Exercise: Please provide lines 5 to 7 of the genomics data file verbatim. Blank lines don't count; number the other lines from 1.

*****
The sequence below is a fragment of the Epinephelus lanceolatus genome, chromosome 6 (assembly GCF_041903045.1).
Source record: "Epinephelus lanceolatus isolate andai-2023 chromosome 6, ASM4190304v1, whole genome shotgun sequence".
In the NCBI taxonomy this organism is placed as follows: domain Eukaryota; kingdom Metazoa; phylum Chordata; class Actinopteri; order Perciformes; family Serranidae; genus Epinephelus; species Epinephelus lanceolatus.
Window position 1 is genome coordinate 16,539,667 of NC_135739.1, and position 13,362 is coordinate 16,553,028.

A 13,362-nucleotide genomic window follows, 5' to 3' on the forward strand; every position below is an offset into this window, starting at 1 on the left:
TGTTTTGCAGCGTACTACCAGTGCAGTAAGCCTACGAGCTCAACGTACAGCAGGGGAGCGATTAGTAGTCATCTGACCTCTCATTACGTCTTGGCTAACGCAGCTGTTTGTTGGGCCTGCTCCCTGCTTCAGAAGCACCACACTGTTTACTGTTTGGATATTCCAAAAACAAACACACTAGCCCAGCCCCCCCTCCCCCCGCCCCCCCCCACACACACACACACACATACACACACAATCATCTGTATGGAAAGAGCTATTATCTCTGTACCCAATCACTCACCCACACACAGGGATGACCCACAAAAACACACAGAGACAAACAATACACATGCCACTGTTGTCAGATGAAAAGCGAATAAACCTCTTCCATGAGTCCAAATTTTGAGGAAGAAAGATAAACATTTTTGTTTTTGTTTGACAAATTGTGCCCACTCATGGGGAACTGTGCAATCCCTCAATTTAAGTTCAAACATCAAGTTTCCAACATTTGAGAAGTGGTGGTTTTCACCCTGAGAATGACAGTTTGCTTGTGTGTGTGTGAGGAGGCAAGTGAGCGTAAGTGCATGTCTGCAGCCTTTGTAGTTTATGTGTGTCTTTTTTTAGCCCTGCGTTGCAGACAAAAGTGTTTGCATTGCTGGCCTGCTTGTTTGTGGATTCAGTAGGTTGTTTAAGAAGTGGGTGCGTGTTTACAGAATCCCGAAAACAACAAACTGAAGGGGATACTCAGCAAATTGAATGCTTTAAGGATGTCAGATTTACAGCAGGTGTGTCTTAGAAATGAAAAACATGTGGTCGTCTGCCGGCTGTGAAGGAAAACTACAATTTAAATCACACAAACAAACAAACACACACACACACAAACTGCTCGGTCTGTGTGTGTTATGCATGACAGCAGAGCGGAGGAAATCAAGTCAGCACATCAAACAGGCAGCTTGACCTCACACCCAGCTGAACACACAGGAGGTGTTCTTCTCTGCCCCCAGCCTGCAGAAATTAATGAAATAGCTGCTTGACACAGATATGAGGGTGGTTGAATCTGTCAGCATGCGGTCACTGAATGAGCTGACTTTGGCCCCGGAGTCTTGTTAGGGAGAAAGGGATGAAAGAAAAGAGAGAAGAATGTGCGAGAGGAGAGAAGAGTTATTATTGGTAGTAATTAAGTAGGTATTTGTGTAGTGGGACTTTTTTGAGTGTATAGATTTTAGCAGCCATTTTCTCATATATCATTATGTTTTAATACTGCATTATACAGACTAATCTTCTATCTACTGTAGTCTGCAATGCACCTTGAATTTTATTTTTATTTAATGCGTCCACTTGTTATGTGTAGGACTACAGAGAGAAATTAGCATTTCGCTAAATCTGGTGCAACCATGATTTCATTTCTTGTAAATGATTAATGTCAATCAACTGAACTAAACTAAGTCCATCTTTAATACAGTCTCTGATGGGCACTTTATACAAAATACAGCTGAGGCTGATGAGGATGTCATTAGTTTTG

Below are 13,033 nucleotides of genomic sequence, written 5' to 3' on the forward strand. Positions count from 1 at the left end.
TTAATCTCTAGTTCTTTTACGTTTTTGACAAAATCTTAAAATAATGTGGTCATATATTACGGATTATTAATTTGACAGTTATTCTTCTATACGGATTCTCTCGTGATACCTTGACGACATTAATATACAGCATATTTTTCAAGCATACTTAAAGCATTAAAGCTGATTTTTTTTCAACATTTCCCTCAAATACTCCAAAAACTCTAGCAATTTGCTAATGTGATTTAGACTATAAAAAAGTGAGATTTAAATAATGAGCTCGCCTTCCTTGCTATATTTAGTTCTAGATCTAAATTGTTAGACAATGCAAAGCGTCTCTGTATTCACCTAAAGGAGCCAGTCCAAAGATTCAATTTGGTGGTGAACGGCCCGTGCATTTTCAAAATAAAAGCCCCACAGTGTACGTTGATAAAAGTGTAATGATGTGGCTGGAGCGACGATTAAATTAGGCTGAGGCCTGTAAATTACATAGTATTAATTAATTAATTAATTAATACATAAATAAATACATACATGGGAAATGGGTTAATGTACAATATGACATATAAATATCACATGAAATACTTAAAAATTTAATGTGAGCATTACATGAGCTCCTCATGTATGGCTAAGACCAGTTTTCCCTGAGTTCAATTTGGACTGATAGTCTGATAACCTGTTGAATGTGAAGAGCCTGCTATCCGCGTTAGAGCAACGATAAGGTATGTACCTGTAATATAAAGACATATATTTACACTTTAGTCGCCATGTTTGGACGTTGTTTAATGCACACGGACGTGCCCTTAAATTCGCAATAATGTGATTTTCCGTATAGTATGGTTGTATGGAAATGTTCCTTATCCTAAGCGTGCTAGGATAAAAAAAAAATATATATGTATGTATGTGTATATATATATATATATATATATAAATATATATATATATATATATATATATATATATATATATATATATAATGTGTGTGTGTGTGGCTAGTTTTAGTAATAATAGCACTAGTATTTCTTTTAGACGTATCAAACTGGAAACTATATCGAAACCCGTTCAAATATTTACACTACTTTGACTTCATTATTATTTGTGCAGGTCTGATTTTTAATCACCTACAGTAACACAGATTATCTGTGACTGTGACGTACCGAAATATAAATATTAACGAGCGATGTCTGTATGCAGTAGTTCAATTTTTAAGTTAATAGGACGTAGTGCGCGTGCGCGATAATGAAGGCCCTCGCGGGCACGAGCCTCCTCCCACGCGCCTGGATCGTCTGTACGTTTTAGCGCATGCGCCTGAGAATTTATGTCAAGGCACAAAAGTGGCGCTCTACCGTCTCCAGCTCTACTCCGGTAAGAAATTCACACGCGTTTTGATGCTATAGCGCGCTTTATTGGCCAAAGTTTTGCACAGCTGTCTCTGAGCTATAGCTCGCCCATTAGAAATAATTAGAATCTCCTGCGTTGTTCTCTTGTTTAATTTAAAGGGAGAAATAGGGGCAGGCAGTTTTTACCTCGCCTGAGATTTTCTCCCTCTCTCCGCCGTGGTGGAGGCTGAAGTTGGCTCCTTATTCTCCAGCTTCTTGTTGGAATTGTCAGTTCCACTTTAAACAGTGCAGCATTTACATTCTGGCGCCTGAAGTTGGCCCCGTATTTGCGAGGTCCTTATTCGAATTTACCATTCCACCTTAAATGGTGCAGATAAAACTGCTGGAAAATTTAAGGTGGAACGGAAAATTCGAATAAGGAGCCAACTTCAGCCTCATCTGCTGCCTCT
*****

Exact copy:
A 13,362-nucleotide genomic window follows, 5' to 3' on the forward strand; every position below is an offset into this window, starting at 1 on the left:
TGTTTTGCAGCGTACTACCAGTGCAGTAAGCCTACGAGCTCAACGTACAGCAGGGGAGCGATTAGTAGTCATCTGACCTCTCATTACGTCTTGGCTAACGCAGCTGTTTGTTGGGCCTGCTCCCTGCTTCAGAAGCACCACACTGTTTACTGTTTGGATATTCCAAAAACAAACACACTAGCCCAGCCCCCCCTCCCCCCGCCCCCCCCCACACACACACACACACATACACACACAATCATCTGTATGGAAAGAGCTATTATCTCTGTACCCAATCACTCACCCACACACAGGGATGACCCACAAAAACACACAGAGACAAACAATACACATGCCACTGTTGTCAGATGAAAAGCGAATAAACCTCTTCCATGAGTCCAAATTTTGAGGAAGAAAGATAAACATTTTTGTTTTTGTTTGACAAATTGTGCCCACTCATGGGGAACTGTGCAATCCCTCAATTTAAGTTCAAACATCAAGTTTCCAACATTTGAGAAGTGGTGGTTTTCACCCTGAGAATGACAGTTTGCTTGTGTGTGTGTGAGGAGGCAAGTGAGCGTAAGTGCATGTCTGCAGCCTTTGTAGTTTATGTGTGTCTTTTTTTAGCCCTGCGTTGCAGACAAAAGTGTTTGCATTGCTGGCCTGCTTGTTTGTGGATTCAGTAGGTTGTTTAAGAAGTGGGTGCGTGTTTACAGAATCCCGAAAACAACAAACTGAAGGGGATACTCAGCAAATTGAATGCTTTAAGGATGTCAGATTTACAGCAGGTGTGTCTTAGAAATGAAAAACATGTGGTCGTCTGCCGGCTGTGAAGGAAAACTACAATTTAAATCACACAAACAAACAAACACACACACACACAAACTGCTCGGTCTGTGTGTGTTATGCATGACAGCAGAGCGGAGGAAATCAAGTCAGCACATCAAACAGGCAGCTTGACCTCACACCCAGCTGAACACACAGGAGGTGTTCTTCTCTGCCCCCAGCCTGCAGAAATTAATGAAATAGCTGCTTGACACAGATATGAGGGTGGTTGAATCTGTCAGCATGCGGTCACTGAATGAGCTGACTTTGGCCCCGGAGTCTTGTTAGGGAGAAAGGGATGAAAGAAAAGAGAGAAGAATGTGCGAGAGGAGAGAAGAGTTATTATTGGTAGTAATTAAGTAGGTATTTGTGTAGTGGGACTTTTTTGAGTGTATAGATTTTAGCAGCCATTTTCTCATATATCATTATGTTTTAATACTGCATTATACAGACTAATCTTCTATCTACTGTAGTCTGCAATGCACCTTGAATTTTATTTTTATTTAATGCGTCCACTTGTTATGTGTAGGACTACAGAGAGAAATTAGCATTTCGCTAAATCTGGTGCAACCATGATTTCATTTCTTGTAAATGATTAATGTCAATCAACTGAACTAAACTAAGTCCATCTTTAATACAGTCTCTGATGGGCACTTTATACAAAATACAGCTGAGGCTGATGAGGATGTCATTAGTTTTG

Below are 13,033 nucleotides of genomic sequence, written 5' to 3' on the forward strand. Positions count from 1 at the left end.